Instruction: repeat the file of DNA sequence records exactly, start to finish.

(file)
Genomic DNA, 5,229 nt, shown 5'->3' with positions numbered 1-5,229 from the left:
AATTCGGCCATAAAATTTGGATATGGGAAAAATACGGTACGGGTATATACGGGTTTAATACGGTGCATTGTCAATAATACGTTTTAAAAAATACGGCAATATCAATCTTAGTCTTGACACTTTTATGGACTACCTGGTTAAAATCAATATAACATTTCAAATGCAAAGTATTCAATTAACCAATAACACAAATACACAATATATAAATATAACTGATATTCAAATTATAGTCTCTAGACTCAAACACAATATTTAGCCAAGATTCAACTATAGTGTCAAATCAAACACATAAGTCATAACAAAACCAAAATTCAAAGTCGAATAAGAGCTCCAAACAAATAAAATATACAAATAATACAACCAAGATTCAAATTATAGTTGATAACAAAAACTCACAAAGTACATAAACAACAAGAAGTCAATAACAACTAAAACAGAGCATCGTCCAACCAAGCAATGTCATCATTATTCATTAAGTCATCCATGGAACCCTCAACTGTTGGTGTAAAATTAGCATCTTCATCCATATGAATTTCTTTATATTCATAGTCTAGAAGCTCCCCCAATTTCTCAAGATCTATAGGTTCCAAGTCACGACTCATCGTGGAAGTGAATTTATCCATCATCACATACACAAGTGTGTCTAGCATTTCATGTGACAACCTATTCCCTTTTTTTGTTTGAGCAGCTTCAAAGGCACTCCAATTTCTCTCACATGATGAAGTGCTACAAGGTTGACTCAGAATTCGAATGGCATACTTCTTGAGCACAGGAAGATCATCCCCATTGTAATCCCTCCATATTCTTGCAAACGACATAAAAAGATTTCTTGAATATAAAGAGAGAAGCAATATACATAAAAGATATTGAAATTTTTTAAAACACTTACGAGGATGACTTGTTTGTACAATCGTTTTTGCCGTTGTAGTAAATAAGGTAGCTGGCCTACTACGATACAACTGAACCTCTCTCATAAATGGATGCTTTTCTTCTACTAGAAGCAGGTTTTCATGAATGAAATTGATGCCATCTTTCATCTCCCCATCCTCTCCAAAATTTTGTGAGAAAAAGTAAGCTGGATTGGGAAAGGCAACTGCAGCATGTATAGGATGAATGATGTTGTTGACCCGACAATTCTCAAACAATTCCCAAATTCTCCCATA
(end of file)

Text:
Genomic DNA, 5,229 nt, shown 5'->3' with positions numbered 1-5,229 from the left:
AATTCGGCCATAAAATTTGGATATGGGAAAAATACGGTACGGGTATATACGGGTTTAATACGGTGCATTGTCAATAATACGTTTTAAAAAATACGGCAATATCAATCTTAGTCTTGACACTTTTATGGACTACCTGGTTAAAATCAATATAACATTTCAAATGCAAAGTATTCAATTAACCAATAACACAAATACACAATATATAAATATAACTGATATTCAAATTATAGTCTCTAGACTCAAACACAATATTTAGCCAAGATTCAACTATAGTGTCAAATCAAACACATAAGTCATAACAAAACCAAAATTCAAAGTCGAATAAGAGCTCCAAACAAATAAAATATACAAATAATACAACCAAGATTCAAATTATAGTTGATAACAAAAACTCACAAAGTACATAAACAACAAGAAGTCAATAACAACTAAAACAGAGCATCGTCCAACCAAGCAATGTCATCATTATTCATTAAGTCATCCATGGAACCCTCAACTGTTGGTGTAAAATTAGCATCTTCATCCATATGAATTTCTTTATATTCATAGTCTAGAAGCTCCCCCAATTTCTCAAGATCTATAGGTTCCAAGTCACGACTCATCGTGGAAGTGAATTTATCCATCATCACATACACAAGTGTGTCTAGCATTTCATGTGACAACCTATTCCCTTTTTTTGTTTGAGCAGCTTCAAAGGCACTCCAATTTCTCTCACATGATGAAGTGCTACAAGGTTGACTCAGAATTCGAATGGCATACTTCTTGAGCACAGGAAGATCATCCCCATTGTAATCCCTCCATATTCTTGCAAACGACATAAAAAGATTTCTTGAATATAAAGAGAGAAGCAATATACATAAAAGATATTGAAATTTTTTAAAACACTTACGAGGATGACTTGTTTGTACAATCGTTTTTGCCGTTGTAGTAAATAAGGTAGCTGGCCTACTACGATACAACTGAACCTCTCTCATAAATGGATGCTTTTCTTCTACTAGAAGCAGGTTTTCATGAATGAAATTGATGCCATCTTTCATCTCCCCATCCTCTCCAAAATTTTGTGAGAAAAAGTAAGCTGGATTGGGAAAGGCAACTGCAGCATGTATAGGATGAATGATGTTGTTGACCCGACAATTCTCAAACAATTCCCAAATTCTCCCATA